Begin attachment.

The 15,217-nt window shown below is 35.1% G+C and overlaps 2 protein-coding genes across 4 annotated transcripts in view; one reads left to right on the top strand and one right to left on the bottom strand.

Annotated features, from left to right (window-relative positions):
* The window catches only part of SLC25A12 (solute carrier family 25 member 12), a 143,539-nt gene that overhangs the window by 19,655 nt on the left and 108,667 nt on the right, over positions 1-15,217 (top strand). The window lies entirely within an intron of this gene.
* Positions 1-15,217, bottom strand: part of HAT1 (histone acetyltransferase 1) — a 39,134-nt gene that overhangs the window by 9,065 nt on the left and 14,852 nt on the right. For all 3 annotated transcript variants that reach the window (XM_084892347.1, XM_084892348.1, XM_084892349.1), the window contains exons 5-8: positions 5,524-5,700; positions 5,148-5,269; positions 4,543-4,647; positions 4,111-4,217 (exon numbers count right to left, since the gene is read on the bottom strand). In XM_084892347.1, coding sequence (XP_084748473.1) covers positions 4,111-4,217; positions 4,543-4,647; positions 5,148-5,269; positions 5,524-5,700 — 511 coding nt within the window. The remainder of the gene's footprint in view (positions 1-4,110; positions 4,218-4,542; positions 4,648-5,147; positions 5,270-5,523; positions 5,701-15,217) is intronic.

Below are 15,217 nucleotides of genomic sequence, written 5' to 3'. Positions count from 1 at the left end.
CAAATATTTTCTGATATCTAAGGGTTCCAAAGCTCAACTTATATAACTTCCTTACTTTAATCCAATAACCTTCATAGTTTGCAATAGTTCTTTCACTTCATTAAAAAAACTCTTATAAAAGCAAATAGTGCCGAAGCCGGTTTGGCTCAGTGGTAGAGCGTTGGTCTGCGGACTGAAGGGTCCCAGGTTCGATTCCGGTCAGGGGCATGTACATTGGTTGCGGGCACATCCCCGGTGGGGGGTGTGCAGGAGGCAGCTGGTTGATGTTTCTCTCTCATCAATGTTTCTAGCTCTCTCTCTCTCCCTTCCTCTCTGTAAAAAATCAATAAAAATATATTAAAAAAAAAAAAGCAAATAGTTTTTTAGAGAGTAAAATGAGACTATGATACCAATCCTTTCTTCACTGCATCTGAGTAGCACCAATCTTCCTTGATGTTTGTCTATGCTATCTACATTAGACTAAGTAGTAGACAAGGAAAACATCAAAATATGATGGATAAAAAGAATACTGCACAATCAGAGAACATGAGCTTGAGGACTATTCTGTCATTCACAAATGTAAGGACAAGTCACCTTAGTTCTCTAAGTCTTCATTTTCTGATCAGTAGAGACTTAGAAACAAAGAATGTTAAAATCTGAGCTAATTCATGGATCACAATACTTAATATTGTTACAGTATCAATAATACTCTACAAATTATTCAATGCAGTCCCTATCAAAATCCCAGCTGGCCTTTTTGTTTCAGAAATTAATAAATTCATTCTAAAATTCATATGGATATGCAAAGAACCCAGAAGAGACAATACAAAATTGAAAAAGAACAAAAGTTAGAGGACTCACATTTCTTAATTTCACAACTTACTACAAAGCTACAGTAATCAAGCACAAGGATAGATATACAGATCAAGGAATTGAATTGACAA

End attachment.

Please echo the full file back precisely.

The 15,217-nt window shown below is 35.1% G+C and overlaps 2 protein-coding genes across 4 annotated transcripts in view; one reads left to right on the top strand and one right to left on the bottom strand.

Annotated features, from left to right (window-relative positions):
* The window catches only part of SLC25A12 (solute carrier family 25 member 12), a 143,539-nt gene that overhangs the window by 19,655 nt on the left and 108,667 nt on the right, over positions 1-15,217 (top strand). The window lies entirely within an intron of this gene.
* Positions 1-15,217, bottom strand: part of HAT1 (histone acetyltransferase 1) — a 39,134-nt gene that overhangs the window by 9,065 nt on the left and 14,852 nt on the right. For all 3 annotated transcript variants that reach the window (XM_084892347.1, XM_084892348.1, XM_084892349.1), the window contains exons 5-8: positions 5,524-5,700; positions 5,148-5,269; positions 4,543-4,647; positions 4,111-4,217 (exon numbers count right to left, since the gene is read on the bottom strand). In XM_084892347.1, coding sequence (XP_084748473.1) covers positions 4,111-4,217; positions 4,543-4,647; positions 5,148-5,269; positions 5,524-5,700 — 511 coding nt within the window. The remainder of the gene's footprint in view (positions 1-4,110; positions 4,218-4,542; positions 4,648-5,147; positions 5,270-5,523; positions 5,701-15,217) is intronic.

Below are 15,217 nucleotides of genomic sequence, written 5' to 3'. Positions count from 1 at the left end.
CAAATATTTTCTGATATCTAAGGGTTCCAAAGCTCAACTTATATAACTTCCTTACTTTAATCCAATAACCTTCATAGTTTGCAATAGTTCTTTCACTTCATTAAAAAAACTCTTATAAAAGCAAATAGTGCCGAAGCCGGTTTGGCTCAGTGGTAGAGCGTTGGTCTGCGGACTGAAGGGTCCCAGGTTCGATTCCGGTCAGGGGCATGTACATTGGTTGCGGGCACATCCCCGGTGGGGGGTGTGCAGGAGGCAGCTGGTTGATGTTTCTCTCTCATCAATGTTTCTAGCTCTCTCTCTCTCCCTTCCTCTCTGTAAAAAATCAATAAAAATATATTAAAAAAAAAAAAGCAAATAGTTTTTTAGAGAGTAAAATGAGACTATGATACCAATCCTTTCTTCACTGCATCTGAGTAGCACCAATCTTCCTTGATGTTTGTCTATGCTATCTACATTAGACTAAGTAGTAGACAAGGAAAACATCAAAATATGATGGATAAAAAGAATACTGCACAATCAGAGAACATGAGCTTGAGGACTATTCTGTCATTCACAAATGTAAGGACAAGTCACCTTAGTTCTCTAAGTCTTCATTTTCTGATCAGTAGAGACTTAGAAACAAAGAATGTTAAAATCTGAGCTAATTCATGGATCACAATACTTAATATTGTTACAGTATCAATAATACTCTACAAATTATTCAATGCAGTCCCTATCAAAATCCCAGCTGGCCTTTTTGTTTCAGAAATTAATAAATTCATTCTAAAATTCATATGGATATGCAAAGAACCCAGAAGAGACAATACAAAATTGAAAAAGAACAAAAGTTAGAGGACTCACATTTCTTAATTTCACAACTTACTACAAAGCTACAGTAATCAAGCACAAGGATAGATATACAGATCAAGGAATTGAATTGACAA